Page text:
If memory serves, I know that agree that we need public financing of elections. I think that is the only way to take our political process back from big $$$. But I think that people need to vote their heart, their pocket book, and their head. If you want true democracy, and you want to give third party / independents a real chance, we need some form of rank order and / or instant run off voting. People should not have to throw their vote away on Nader, but like what Nader stands for should have away of expressing that at the polls. People who want any body but Bush, or anybody but Hillary also need away to express that at the polls. In other words, in a democracy people need a way to express what they really think at the polls, and rank order and / or instant run off voting does a better job of allowing the electorate express their will.

Posted by: Ray Guest at August 8, 2007 11:11 PM
Comment #228823

The race has not even started.Edwards will do well in Iowa and may well surprise many. I recall the last primary. Howard Dean had it locked up.

Posted by: BillS at August 9, 2007 12:50 AM
Comment #228832

Hillary. Will. Lose. The. General. Obama or Edwards will not. The only hope that Hillary has is if Giuliani wins the nomination, because the Far Right thinks he’s enough of a scuz that they will not come out to the polls to support him. Anyone else will beat her. Nuff Said.


PS, BillS, I hope you’re right.

Posted by: leatherankh at August 9, 2007 8:31 AM
Comment #228845

Chelsea will be eligible to run for POTUS by the time her mother completes 2 terms, and there are younger Bushes too. The fact is that the most significant dynamic leader in the Rpblcn party, the Ahnold, is inelligible to run because of his foreign birth. Obama irritates the more he talks, and makes more mistakes, but I’m glad that he wants to meet with the President of Canada soon after his inauguration.

Posted by: ohrealy at August 9, 2007 11:29 AM
Comment #228848
The race has not even started.Edwards will do well in Iowa and may well surprise many.

Everybody thought he had that AFL-CIO debate sewn up too. *shrug*

Hillary. Will. Lose. The. General.

No way. Most people are comfortable with Clinton as President — even if some don’t like her personally. The Republicans spent $50 million of our tax dollars vetting her. There’s no box of chocolates there. Everybody knows what they’re getting.

I’m actually excited about Prez Hillary.

Posted by: American Pundit at August 9, 2007 12:14 PM
Comment #228872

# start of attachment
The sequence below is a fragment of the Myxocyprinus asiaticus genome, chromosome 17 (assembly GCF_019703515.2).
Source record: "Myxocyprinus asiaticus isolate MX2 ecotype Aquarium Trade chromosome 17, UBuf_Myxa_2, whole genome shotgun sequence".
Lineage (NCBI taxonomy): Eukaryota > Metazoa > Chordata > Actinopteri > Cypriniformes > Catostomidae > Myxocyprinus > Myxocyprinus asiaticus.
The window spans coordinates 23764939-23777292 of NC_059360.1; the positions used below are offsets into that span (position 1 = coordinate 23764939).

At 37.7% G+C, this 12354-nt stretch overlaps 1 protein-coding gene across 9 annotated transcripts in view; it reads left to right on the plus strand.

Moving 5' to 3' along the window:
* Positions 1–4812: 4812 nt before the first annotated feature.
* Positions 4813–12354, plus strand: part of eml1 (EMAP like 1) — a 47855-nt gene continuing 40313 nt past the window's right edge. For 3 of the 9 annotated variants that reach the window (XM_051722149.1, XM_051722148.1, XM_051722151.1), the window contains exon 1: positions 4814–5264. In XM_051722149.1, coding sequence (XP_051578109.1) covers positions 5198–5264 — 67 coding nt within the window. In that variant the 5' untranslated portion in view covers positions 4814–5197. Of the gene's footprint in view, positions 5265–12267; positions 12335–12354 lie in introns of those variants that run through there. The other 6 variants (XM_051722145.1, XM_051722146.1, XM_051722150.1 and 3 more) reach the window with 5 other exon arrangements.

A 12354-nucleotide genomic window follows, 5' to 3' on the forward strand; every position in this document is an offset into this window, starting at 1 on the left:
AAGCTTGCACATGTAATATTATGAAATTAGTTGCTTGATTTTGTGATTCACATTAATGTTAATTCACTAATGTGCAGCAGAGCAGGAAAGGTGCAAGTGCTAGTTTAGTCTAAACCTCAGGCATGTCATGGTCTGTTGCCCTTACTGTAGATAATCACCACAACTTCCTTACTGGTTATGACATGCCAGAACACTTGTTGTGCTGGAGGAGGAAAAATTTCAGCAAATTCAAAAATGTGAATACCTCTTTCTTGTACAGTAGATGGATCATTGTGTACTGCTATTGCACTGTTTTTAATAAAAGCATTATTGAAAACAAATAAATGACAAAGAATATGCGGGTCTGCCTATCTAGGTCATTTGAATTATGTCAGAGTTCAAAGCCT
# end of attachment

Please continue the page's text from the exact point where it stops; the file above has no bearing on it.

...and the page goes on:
I have been extremely ambivalent about Hillary because her strengths are also her weaknesses. Still, among the major contenders, she seems the toughest and if I had to back someone in today’s politics that counts for a lot. I like Obama a lot but he and his campaign do seem naive.

I like the idea of Bill Richardson as VP candidate. He has boat-loads of experience, talks boldly of energy policy, is hispanic, New Mexico is a smaller but battleground state, and being VP will raise his profile.

It’s an amazing thought for America to have a great shot at electing an incredibly capable team of President and Vice-President who are also a woman and hispanic.

Posted by: chris2x at August 9, 2007 3:40 PM
Comment #228875

Hillary has been largely defined by the shrill Right Wing. But look who the right wing is pushing forward. Giuliani? Pleeeaze! If you think people are tired of W’s schtick just wait till the Republicans nominate Giuliani. Fred Thompson? Yeah, right! You know the right wing is grasping when they tout a guy who is not really a conservative and really doesn’t have the heart to run for President anyway. Romney? The biggest flip-flopper ever and no way the Christian conservatives will line up behind a Mormon. Meanwhile, a grown-up like McCain has as confused a campaign strategy as I’ve ever seen and is completely vulnerable in his support for the war.

Just about any democrat could beat this lot, Hillary included. Give her a real shot at countering the Right Wing smear machine (an expensive campaign) and we will see who will come out with a black eye.

Posted by: chris2x at August 9, 2007 3:54 PM
Comment #228877

Ray Guest, instant run-off has its downside too. But, since, I agree it would give voters more voice and choice in our elections, I have to agree with you.

Posted by: David R. Remer at August 9, 2007 3:58 PM
Comment #228878

BillS, I vote my mind in every election. My heart has led me astray on many occasion. I follow my heart only when my mind agrees with it. Some call that integrity. Some call it cerebral in a negative context. I leave it to others to characterize; it works immensely well for me.

Posted by: David R. Remer at August 9, 2007 4:01 PM
Comment #228885

Some one tell me again what is all this experience that Mrs. Clinton has other than being a former president’s wife and being in the Senate for how long? Isn’t the most experienced person in the group of Dems running Richardson. If that is the case how is Hilary more qualified than let us say Obama?????